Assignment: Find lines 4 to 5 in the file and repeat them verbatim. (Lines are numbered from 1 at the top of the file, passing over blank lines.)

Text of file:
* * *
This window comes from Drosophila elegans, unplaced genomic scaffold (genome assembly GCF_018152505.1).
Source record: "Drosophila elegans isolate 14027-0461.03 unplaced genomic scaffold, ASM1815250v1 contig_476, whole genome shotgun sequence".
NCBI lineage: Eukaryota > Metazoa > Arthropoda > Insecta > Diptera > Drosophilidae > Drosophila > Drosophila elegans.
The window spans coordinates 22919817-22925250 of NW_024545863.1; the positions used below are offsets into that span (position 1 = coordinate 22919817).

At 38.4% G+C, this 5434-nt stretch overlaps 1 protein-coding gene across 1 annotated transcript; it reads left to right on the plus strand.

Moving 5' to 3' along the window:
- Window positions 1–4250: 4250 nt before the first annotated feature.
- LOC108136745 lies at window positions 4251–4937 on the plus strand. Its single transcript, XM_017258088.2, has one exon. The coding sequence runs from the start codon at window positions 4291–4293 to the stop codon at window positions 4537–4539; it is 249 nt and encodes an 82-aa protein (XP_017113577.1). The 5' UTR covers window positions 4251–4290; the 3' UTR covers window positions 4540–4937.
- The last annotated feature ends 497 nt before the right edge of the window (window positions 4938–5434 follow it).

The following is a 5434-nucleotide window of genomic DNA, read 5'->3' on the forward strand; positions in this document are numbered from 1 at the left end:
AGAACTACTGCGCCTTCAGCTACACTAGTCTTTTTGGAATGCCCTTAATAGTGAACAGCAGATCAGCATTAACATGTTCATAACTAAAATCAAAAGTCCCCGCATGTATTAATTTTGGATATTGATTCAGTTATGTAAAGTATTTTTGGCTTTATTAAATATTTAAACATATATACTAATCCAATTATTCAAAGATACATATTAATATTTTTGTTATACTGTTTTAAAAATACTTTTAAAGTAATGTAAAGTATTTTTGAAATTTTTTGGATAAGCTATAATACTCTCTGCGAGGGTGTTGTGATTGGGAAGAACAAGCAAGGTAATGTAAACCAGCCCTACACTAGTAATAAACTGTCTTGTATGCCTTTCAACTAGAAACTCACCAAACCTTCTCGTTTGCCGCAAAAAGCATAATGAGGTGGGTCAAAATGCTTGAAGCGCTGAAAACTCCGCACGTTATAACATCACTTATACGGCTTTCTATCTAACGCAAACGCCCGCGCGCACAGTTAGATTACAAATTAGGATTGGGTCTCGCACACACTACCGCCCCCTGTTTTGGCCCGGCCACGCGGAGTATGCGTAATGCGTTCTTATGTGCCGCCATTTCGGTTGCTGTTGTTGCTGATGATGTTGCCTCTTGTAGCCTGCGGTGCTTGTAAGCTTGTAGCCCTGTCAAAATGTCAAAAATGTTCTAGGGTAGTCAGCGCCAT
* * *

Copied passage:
The window spans coordinates 22919817-22925250 of NW_024545863.1; the positions used below are offsets into that span (position 1 = coordinate 22919817).

At 38.4% G+C, this 5434-nt stretch overlaps 1 protein-coding gene across 1 annotated transcript; it reads left to right on the plus strand.